I completed degrees in Psychology and Ecology & Evolutionary Biology at the University of Colorado- Boulder with the Latin honors Magna sum laude. My passion for studying wildlife ecology was ignited when I studied abroad in Queensland where I developed a research project examining interactions between lace monitor lizards and humans on Fraser Island. After graduating, I worked as a field research technician on several USA federal government and university projects focused on the management and conservation of threatened reptiles and amphibians.
I am researching the ecological impacts of apex predator declines in Southeast Asian tropical forest food webs for my PhD at the University of Queensland. There are notable examples of apex predator serving as keystone species structing entire ecological communities in other ecosystems, such as wolves in Yellowstone National Park, lions and leopards in the African Serengeti, and dingoes in arid Australia, but are tigers and other large carnivores keystone species in Southeast Asian tropical forests? I am utilizing a multi-site approach using camera trapping surveys conducted across the reigon to examine how the loss of multiple apex predator species may impact both the abundance and behaviors of diverse herbivores and mesopredator species. Additionally, I am examining the key drivers (e.g. hunting, deforestation, logging) that are removing apex predators from landscapes, and forcasting potential ecosystem restoration outcomes from the reintroduction of apex predators in degraded Southeast Asian tropical forests.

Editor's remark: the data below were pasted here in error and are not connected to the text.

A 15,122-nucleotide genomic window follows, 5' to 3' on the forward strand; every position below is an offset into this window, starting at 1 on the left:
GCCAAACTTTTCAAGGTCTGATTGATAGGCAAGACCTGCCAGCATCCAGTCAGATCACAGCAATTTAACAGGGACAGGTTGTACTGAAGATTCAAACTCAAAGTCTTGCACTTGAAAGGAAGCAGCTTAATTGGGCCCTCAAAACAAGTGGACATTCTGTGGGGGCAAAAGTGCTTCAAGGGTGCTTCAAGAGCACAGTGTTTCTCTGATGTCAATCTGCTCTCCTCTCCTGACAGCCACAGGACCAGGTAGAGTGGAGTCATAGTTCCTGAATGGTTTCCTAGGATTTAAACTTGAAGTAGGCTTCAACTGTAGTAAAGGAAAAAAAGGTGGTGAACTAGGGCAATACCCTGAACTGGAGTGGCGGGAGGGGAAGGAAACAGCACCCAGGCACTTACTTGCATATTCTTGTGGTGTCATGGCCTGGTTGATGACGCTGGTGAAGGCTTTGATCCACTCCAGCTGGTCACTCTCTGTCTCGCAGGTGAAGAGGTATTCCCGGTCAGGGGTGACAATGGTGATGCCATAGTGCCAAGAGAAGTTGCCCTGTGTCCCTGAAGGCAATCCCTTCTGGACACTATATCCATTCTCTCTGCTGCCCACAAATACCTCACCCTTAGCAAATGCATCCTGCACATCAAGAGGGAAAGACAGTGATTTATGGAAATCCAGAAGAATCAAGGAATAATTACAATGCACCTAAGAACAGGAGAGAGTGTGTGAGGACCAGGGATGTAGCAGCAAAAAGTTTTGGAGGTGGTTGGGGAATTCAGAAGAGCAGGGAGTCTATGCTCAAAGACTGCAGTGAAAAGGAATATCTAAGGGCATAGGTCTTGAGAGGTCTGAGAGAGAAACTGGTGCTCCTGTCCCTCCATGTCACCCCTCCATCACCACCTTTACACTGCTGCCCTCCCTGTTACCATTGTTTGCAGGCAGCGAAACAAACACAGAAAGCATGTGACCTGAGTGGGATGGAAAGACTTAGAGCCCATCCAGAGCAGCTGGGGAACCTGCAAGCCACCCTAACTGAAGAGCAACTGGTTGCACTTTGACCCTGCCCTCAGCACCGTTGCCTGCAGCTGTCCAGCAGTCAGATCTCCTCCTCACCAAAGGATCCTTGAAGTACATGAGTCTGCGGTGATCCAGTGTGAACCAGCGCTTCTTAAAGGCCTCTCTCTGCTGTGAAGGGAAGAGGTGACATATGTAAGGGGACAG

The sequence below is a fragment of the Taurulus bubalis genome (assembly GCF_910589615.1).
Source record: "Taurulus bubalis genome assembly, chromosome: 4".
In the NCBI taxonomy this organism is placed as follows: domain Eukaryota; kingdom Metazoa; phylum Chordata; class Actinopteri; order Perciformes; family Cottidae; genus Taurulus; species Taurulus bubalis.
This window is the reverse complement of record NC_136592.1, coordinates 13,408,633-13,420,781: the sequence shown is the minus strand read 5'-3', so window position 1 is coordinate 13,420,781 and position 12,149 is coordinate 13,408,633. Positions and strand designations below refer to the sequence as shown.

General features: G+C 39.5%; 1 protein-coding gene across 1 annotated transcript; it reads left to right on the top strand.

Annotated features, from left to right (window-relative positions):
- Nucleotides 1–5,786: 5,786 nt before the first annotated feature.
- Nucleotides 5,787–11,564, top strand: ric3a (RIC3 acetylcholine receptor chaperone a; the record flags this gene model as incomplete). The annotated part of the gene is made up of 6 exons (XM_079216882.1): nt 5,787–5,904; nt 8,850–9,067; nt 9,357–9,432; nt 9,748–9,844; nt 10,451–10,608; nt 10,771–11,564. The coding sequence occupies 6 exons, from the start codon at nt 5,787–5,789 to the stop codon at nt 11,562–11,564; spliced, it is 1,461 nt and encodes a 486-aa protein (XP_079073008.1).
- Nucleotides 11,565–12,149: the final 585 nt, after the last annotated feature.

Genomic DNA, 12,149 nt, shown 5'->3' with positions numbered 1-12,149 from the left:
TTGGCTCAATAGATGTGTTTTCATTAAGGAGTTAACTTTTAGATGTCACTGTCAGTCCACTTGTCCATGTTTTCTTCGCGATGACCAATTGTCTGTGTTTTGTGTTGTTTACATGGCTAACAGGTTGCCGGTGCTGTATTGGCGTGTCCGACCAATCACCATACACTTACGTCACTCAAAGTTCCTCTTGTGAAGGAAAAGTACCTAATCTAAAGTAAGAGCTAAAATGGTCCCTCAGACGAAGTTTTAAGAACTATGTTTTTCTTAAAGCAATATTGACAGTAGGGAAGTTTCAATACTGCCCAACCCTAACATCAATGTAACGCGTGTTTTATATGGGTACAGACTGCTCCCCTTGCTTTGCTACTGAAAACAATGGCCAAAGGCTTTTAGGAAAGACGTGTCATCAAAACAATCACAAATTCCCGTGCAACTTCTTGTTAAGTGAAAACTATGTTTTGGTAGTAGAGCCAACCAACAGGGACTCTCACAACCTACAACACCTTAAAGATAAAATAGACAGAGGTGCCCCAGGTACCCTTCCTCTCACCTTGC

If you are curious about my research and would like to reach out, please feel free to contact me: firstname.lastname@example.org